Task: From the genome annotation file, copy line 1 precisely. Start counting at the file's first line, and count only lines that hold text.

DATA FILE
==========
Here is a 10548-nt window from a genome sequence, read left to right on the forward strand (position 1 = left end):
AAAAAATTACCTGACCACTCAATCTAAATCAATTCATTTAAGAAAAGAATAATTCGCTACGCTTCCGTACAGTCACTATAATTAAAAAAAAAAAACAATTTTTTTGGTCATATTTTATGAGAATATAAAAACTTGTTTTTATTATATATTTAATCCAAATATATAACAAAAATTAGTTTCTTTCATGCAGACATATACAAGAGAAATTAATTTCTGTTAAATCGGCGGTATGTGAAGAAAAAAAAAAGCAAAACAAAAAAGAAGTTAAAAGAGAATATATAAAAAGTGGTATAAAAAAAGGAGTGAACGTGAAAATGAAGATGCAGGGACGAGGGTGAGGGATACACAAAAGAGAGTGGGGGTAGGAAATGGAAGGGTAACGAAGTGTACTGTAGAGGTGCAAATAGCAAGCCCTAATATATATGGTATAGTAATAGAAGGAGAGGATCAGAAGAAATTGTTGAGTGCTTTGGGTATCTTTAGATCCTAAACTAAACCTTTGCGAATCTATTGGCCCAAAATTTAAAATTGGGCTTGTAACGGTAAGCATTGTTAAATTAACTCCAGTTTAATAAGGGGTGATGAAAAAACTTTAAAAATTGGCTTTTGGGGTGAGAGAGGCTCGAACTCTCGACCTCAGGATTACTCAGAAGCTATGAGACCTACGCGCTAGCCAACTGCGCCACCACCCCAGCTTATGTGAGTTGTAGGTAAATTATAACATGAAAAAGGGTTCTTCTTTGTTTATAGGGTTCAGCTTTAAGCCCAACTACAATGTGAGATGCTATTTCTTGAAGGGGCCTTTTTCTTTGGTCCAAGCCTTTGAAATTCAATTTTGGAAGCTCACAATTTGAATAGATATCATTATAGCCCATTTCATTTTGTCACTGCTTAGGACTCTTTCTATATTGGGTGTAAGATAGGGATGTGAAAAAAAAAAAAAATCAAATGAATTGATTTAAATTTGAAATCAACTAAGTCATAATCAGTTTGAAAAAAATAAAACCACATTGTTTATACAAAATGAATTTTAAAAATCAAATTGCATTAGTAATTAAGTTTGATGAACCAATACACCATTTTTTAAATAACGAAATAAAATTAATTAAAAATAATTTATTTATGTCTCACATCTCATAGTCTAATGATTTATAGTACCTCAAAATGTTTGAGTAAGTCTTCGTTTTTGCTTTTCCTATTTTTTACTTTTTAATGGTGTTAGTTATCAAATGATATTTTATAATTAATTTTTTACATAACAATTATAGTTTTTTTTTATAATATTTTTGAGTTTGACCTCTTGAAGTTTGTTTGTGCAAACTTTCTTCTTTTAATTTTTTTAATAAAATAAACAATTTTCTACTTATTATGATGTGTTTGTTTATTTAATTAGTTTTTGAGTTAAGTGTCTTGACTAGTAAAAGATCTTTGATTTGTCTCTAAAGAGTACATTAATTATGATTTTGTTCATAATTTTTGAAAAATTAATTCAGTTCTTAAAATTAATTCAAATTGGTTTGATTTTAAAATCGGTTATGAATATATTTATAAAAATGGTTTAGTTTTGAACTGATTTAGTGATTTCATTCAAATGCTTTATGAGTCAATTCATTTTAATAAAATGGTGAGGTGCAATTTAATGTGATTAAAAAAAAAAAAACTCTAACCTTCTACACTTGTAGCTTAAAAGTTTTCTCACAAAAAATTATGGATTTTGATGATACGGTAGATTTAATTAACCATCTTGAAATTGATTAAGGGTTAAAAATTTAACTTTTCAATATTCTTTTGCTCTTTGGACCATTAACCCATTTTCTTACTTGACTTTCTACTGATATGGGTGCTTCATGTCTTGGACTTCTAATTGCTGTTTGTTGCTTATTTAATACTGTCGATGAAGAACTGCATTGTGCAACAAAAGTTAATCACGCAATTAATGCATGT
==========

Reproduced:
Here is a 10548-nt window from a genome sequence, read left to right on the forward strand (position 1 = left end):